Does Texting Affect Writing? By Michaela Cullington

957 Words4 Pages
Michaela Cullington, a student, wrote a paper “Does Texting Affect Writing?” in 2010 for an English class. The paper is an examination of texting and the belief that it negative effective student’s writing. Cullington goes into detail about textspeak- “language created by these abbreviations”- and their use in formal writings. She organizes the paper in a way that is confusing to understand at first (pg. 1). At the end of the paper, she discusses her finding in her own research which comes to show that texting does not affect writing. But this is contradicting to the information she received from the teachers. The students and the teachers were seeing differences in the use of textspeak in formal writing. Cullington has good support for her…show more content…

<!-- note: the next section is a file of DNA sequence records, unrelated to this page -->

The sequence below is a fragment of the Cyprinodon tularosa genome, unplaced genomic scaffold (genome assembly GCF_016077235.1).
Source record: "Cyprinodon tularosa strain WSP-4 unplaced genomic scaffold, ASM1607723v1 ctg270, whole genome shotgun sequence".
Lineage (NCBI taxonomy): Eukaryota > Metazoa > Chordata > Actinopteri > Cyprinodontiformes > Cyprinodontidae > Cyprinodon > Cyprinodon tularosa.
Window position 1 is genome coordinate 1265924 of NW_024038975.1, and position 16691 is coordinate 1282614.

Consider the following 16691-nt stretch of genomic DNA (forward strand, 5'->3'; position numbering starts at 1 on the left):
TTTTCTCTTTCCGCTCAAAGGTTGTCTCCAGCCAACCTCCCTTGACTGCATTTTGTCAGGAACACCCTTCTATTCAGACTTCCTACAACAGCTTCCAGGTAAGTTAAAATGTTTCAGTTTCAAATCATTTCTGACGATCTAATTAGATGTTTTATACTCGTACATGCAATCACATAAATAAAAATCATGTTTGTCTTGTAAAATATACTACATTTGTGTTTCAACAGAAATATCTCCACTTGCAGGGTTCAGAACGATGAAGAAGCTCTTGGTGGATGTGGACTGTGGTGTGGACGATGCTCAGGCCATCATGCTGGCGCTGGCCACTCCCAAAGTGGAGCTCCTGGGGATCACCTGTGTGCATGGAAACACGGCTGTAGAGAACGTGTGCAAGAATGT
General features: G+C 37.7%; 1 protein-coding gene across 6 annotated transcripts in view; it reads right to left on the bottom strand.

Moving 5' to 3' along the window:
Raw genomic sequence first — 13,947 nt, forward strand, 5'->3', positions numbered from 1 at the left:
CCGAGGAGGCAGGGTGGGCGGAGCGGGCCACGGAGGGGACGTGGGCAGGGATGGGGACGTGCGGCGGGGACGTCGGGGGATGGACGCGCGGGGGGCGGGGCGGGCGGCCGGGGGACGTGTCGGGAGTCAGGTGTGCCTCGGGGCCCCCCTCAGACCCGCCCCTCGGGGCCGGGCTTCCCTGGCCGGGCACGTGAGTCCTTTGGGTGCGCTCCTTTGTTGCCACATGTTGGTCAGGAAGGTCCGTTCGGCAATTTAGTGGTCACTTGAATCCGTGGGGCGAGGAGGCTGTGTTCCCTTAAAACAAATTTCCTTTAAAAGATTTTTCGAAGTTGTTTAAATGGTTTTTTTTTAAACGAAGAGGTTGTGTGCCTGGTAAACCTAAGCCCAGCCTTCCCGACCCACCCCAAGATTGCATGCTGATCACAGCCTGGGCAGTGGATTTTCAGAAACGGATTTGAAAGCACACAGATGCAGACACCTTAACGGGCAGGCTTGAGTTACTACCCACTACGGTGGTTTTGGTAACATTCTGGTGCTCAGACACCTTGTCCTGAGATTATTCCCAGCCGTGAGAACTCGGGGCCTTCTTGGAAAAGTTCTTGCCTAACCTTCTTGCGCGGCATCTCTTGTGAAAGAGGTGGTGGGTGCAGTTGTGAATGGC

This is where she uses ethos to provide the reader with an understanding that she is a credible writer. First she uses the National Center for Education Statistics information to provide a strong base of knowledge regarding the topic that is already available. The article from the National Center for Education Statistics includes a quote from a teacher stating “the use of acronyms and shorthand in text messages for students’ inability to spell and ultimately to write well” (pg. 2). She goes on to explain teacher’s viewpoints and their beliefs on the topic after seeing a decrease in writing abilities. There is a quote included by Naomi Baron, a professor at American University, in which states “so much of American society has become sloppy and laissez faire about the mechanics of writing” (pg.2). This quote provides evidence that everyone should be concerned about the effects because our society is facing the issues as well not only students. As she continues to provide a foundation for others ideas regarding the topic, she changes viewpoints to those who see the positives in texting. Cullington uses an author to elaborate on the positives that increased texting can have on individuals. David Crystal explains that students “sharpen their diplomatic skills . . . [because] it allows more time to formulate their thoughts and express them carefully” (pg.4). This is something that is important in today’s day and age where people want the short and sweet version, not something drawn out that can be hard to understand. In her background information regarding the positive aspects of texting, she uses emotions to connect with the reader when she discusses children who struggle with writing. Texting can help students “overcome their awkwardness and develop their social and communication skills” Crystal states (pg. 5). The use of emotion is key to capturing

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